If you got a lot of intricate shapes and curves and points and such, and you want to more kind of "apply that" to the top garment side of some other fabric wrong side of top fabric to right side of underneath fabric, with some top stitching and you don't want to have to face the top edge, or line it, or turn all those little bits and pieces under by hand, then sometimes I grab some thinnish clear plastic looking, wash a way stabilizer, and sew that onto and around all those odd edges of something first, more like a lining or a facing just there. With real clips and notches and all that stuff. Then I turn that inside out, then get all the edges real sharp on them with just even my fingers manipulating it, before taking it to the ironing board and pressing. Then lay that on top of the base fabric, just since then you got a good and stable edge to all of it, until after you remove all that removable part of it later. That would wash out, but maybe you don't want to get your fabric wet either. If you got clear wash a way stabilizer, you can often pull it off later or maybe just remove it, but running a damp Q-tip over it though pretty good sometimes. Particular if on the wrong side of something, or maybe just leave it in even.

Can't see your dress, and also can't see what kind of shapes you are trying to match up or apply to anything else though, so I am just sort of "talking off the top of my head about it" with with no visual clues all.

But if you want to try that with some clear wash away stabilizer on the edge of something to get pre-turned under edges, more easy than turning them all under on a ironing board all by them selves or whatever, make sure to practice and see what happens first, on lots of waste scraps of any fabric first. But maybe a thought.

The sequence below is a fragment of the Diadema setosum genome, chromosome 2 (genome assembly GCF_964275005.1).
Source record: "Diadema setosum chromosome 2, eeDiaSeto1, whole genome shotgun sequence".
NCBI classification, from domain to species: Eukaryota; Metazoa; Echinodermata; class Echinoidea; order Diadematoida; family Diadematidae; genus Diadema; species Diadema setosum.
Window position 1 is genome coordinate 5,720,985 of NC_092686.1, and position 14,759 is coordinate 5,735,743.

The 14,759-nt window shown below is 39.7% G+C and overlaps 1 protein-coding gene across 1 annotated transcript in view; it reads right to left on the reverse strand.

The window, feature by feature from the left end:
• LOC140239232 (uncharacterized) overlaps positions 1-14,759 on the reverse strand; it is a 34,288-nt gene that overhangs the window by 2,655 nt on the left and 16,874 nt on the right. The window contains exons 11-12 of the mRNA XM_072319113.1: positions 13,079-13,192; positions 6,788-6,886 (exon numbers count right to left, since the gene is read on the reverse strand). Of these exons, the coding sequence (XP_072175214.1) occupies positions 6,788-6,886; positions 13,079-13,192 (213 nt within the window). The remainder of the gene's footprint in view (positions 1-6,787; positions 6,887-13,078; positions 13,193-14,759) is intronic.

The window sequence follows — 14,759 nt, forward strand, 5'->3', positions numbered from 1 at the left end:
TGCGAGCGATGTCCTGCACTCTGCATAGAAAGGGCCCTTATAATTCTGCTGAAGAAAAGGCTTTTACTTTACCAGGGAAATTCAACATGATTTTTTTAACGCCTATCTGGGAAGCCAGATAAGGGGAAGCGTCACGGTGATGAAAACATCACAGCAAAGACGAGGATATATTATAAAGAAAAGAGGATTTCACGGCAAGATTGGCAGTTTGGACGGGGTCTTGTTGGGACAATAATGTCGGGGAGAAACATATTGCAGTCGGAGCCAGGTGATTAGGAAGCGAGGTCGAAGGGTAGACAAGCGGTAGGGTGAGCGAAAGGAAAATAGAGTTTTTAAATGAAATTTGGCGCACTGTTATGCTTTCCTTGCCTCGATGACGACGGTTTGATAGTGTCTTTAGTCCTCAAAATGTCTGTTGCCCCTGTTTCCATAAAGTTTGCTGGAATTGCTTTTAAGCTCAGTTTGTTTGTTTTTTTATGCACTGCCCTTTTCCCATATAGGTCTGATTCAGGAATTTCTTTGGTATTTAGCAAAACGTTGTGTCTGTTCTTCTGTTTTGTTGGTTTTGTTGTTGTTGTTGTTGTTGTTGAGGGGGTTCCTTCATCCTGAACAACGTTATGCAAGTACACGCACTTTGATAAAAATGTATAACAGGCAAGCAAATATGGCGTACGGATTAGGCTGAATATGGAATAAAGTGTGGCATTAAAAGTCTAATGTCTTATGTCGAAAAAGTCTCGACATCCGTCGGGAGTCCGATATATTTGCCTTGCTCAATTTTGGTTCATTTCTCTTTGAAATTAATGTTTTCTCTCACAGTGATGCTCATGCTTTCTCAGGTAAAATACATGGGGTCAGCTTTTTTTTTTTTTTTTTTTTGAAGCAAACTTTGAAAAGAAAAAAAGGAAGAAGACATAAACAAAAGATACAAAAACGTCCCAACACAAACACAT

-- Edited on Today at 3:52 PM --

Done that way, it should really leave some stay stitching underneath the turned edges in the end. I am pretty big on hand stiching and hand basting things though, so I would probably also hand baste the top applied fabric to the underlayer before even trying to top stitch, and not just count on pins to hold it there at all either. And just pull the hand basting out later.
-- Edited on Today at 4:02 PM --

bettina77
bettina77
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In reply to beauturbo <<
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Date: 8/3/14 11:51 PM

Well, I just finished putting it all together, and it looks great! I'm so tickled with the results. I ended up folding under the seam allowance on the bodice, pressing it, lining it up (wrong-side to right-side) to the seam line on the skirt, pinning, hand-basting, then top-stitching the whole thing. It looks lovely, and the top-stitching doesn't detract or look at all out-of-place.

THANK YOU SOOOO MUCH! I never would have thought to do it that way, and would very likely still be sitting here struggling with this thing, possibly with tears of frustration rolling down my cheeks...
-- Edited on Today at 11:52 PM --

lca
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Date: 8/4/14 4:25 PM

Photos please???

mmcp
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Date: 8/4/14 6:58 PM

You're done with yours now, but I love this method too, as illustrated by EvaDress:
http://www.evadress.blogspot.com/2013/10/sewing-godets-on-1929-pin-tucked-coat.html

bettina77
bettina77
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Date: 8/6/14 0:36 AM

Okay, here are the (not very good, sorry) pictures. I only have an iPod to take the pics with, and I'm trying to do selfies, soooo ... in short, I apologize for the shoddy quality, but I think you'll still get the general idea. I have also made a simple rectangular wrap (with satin trim) out of the embroidered black organza on the top and bottom of the dress which I intend to wear with the dress.

Edit: Sorry, I can't get the image link dealie to work, just click on this link and the pics are posted on my Google Plus account:
https://plus.google.com/110017658698347888048/posts
-- Edited on Today at 0:38 AM --
-- Edited on Today at 0:39 AM --